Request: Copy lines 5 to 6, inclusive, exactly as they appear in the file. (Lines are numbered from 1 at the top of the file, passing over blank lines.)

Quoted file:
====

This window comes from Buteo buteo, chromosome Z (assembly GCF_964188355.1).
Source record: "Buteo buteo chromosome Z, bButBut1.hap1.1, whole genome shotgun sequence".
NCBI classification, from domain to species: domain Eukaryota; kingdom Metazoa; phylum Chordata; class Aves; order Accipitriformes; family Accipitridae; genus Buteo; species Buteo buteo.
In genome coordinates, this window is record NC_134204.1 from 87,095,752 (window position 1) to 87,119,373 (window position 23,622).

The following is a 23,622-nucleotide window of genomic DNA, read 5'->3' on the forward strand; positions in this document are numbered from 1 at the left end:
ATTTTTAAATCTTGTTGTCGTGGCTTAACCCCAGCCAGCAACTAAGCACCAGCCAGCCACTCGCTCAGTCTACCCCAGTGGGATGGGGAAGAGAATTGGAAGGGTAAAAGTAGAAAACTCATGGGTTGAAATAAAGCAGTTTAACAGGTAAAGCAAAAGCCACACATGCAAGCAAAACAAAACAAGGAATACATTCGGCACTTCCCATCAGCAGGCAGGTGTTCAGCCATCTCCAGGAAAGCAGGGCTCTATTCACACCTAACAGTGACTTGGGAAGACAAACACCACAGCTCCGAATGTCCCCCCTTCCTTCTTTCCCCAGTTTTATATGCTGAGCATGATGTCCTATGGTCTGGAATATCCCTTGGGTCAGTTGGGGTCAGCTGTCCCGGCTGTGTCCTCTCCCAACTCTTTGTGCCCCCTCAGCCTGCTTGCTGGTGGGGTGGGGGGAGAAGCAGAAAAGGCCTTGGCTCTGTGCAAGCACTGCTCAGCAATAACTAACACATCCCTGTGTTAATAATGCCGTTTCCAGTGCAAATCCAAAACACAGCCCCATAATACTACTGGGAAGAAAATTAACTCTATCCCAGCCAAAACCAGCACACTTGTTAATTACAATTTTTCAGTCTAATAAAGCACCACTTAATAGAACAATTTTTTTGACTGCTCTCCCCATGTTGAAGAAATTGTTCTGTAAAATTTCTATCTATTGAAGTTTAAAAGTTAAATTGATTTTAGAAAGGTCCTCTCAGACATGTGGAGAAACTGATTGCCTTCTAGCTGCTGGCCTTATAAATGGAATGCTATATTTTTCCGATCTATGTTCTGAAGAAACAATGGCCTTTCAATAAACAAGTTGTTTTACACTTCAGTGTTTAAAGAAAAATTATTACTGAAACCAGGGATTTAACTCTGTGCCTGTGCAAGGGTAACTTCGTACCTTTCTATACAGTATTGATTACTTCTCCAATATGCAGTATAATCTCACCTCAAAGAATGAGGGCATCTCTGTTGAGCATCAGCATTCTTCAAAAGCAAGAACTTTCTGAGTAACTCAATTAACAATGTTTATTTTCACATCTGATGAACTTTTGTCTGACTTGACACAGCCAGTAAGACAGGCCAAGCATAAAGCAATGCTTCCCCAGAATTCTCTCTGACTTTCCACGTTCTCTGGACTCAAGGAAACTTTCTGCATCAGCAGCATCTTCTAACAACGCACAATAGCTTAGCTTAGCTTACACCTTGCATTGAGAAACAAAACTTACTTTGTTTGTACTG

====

The following is a 23,622-nucleotide window of genomic DNA, read 5'->3' on the forward strand; positions in this document are numbered from 1 at the left end:
ATTTTTAAATCTTGTTGTCGTGGCTTAACCCCAGCCAGCAACTAAGCACCAGCCAGCCACTCGCTCAGTCTACCCCAGTGGGATGGGGAAGAGAATTGGAAGGGTAAAAGTAGAAAACTCATGGGTTGAAATAAAGCAGTTTAACAGGTAAAGCAAAAGCCACACATGCAAGCAAAACAAAACAAGGAATACATTCGGCACTTCCCATCAGCAGGCAGGTGTTCAGCCATCTCCAGGAAAGCAGGGCTCTATTCACACCTAACAGTGACTTGGGAAGACAAACACCACAGCTCCGAATGTCCCCCCTTCCTTCTTTCCCCAGTTTTATATGCTGAGCATGATGTCCTATGGTCTGGAATATCCCTTGGGTCAGTTGGGGTCAGCTGTCCCGGCTGTGTCCTCTCCCAACTCTTTGTGCCCCCTCAGCCTGCTTGCTGGTGGGGTGGGGGGAGAAGCAGAAAAGGCCTTGGCTCTGTGCAAGCACTGCTCAGCAATAACTAACACATCCCTGTGTTAATAATGCCGTTTCCAGTGCAAATCCAAAACACAGCCCCATAATACTACTGGGAAGAAAATTAACTCTATCCCAGCCAAAACCAGCACACTTGTTAATTACAATTTTTCAGTCTAATAAAGCACCACTTAATAGAACAATTTTTTTGACTGCTCTCCCCATGTTGAAGAAATTGTTCTGTAAAATTTCTATCTATTGAAGTTTAAAAGTTAAATTGATTTTAGAAAGGTCCTCTCAGACATGTGGAGAAACTGATTGCCTTCTAGCTGCTGGCCTTATAAATGGAATGCTATATTTTTCCGATCTATGTTCTGAAGAAACAATGGCCTTTCAATAAACAAGTTGTTTTACACTTCAGTGTTTAAAGAAAAATTATTACTGAAACCAGGGATTTAACTCTGTGCCTGTGCAAGGGTAACTTCGTACCTTTCTATACAGTATTGATTACTTCTCCAATATGCAGTATAATCTCACCTCAAAGAATGAGGGCATCTCTGTTGAGCATCAGCATTCTTCAAAAGCAAGAACTTTCTGAGTAACTCAATTAACAATGTTTATTTTCACATCTGATGAACTTTTGTCTGACTTGACACAGCCAGTAAGACAGGCCAAGCATAAAGCAATGCTTCCCCAGAATTCTCTCTGACTTTCCACGTTCTCTGGACTCAAGGAAACTTTCTGCATCAGCAGCATCTTCTAACAACGCACAATAGCTTAGCTTAGCTTACACCTTGCATTGAGAAACAAAACTTACTTTGTTTGTACTG